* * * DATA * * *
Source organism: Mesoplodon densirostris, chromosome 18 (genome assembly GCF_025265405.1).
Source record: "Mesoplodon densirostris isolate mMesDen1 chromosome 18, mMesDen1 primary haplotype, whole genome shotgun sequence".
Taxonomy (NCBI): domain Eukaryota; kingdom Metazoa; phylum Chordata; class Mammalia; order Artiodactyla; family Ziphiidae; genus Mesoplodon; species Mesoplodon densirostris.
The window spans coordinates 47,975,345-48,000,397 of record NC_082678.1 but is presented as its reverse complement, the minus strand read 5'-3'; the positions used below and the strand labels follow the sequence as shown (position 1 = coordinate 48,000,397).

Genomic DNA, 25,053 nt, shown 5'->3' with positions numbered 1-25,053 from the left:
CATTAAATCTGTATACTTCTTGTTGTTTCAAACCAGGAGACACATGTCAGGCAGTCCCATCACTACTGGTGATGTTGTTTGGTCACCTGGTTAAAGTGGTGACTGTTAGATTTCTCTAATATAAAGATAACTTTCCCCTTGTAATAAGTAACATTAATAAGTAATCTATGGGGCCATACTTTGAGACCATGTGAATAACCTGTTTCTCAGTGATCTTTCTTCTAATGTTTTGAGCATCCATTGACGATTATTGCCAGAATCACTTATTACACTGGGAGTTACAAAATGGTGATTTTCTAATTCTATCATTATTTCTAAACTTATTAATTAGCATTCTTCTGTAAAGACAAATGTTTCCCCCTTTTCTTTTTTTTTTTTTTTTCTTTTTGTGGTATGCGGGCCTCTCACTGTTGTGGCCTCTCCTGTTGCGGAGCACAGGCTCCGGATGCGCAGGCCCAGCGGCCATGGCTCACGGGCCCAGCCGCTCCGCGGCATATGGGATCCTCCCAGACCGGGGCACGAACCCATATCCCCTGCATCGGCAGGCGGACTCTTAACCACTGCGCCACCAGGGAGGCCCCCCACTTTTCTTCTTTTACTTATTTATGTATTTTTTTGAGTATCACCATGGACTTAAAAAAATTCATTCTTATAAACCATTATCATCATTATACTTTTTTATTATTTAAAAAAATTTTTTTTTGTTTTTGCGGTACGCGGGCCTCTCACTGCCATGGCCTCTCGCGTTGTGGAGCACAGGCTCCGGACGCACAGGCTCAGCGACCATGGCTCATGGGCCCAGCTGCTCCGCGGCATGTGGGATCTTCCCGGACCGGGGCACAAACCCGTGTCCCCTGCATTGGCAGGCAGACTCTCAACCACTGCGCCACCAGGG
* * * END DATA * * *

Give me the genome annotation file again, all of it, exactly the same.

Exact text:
Source organism: Mesoplodon densirostris, chromosome 18 (genome assembly GCF_025265405.1).
Source record: "Mesoplodon densirostris isolate mMesDen1 chromosome 18, mMesDen1 primary haplotype, whole genome shotgun sequence".
Taxonomy (NCBI): domain Eukaryota; kingdom Metazoa; phylum Chordata; class Mammalia; order Artiodactyla; family Ziphiidae; genus Mesoplodon; species Mesoplodon densirostris.
The window spans coordinates 47,975,345-48,000,397 of record NC_082678.1 but is presented as its reverse complement, the minus strand read 5'-3'; the positions used below and the strand labels follow the sequence as shown (position 1 = coordinate 48,000,397).

Genomic DNA, 25,053 nt, shown 5'->3' with positions numbered 1-25,053 from the left:
CATTAAATCTGTATACTTCTTGTTGTTTCAAACCAGGAGACACATGTCAGGCAGTCCCATCACTACTGGTGATGTTGTTTGGTCACCTGGTTAAAGTGGTGACTGTTAGATTTCTCTAATATAAAGATAACTTTCCCCTTGTAATAAGTAACATTAATAAGTAATCTATGGGGCCATACTTTGAGACCATGTGAATAACCTGTTTCTCAGTGATCTTTCTTCTAATGTTTTGAGCATCCATTGACGATTATTGCCAGAATCACTTATTACACTGGGAGTTACAAAATGGTGATTTTCTAATTCTATCATTATTTCTAAACTTATTAATTAGCATTCTTCTGTAAAGACAAATGTTTCCCCCTTTTCTTTTTTTTTTTTTTTTCTTTTTGTGGTATGCGGGCCTCTCACTGTTGTGGCCTCTCCTGTTGCGGAGCACAGGCTCCGGATGCGCAGGCCCAGCGGCCATGGCTCACGGGCCCAGCCGCTCCGCGGCATATGGGATCCTCCCAGACCGGGGCACGAACCCATATCCCCTGCATCGGCAGGCGGACTCTTAACCACTGCGCCACCAGGGAGGCCCCCCACTTTTCTTCTTTTACTTATTTATGTATTTTTTTGAGTATCACCATGGACTTAAAAAAATTCATTCTTATAAACCATTATCATCATTATACTTTTTTATTATTTAAAAAAATTTTTTTTTGTTTTTGCGGTACGCGGGCCTCTCACTGCCATGGCCTCTCGCGTTGTGGAGCACAGGCTCCGGACGCACAGGCTCAGCGACCATGGCTCATGGGCCCAGCTGCTCCGCGGCATGTGGGATCTTCCCGGACCGGGGCACAAACCCGTGTCCCCTGCATTGGCAGGCAGACTCTCAACCACTGCGCCACCAGGG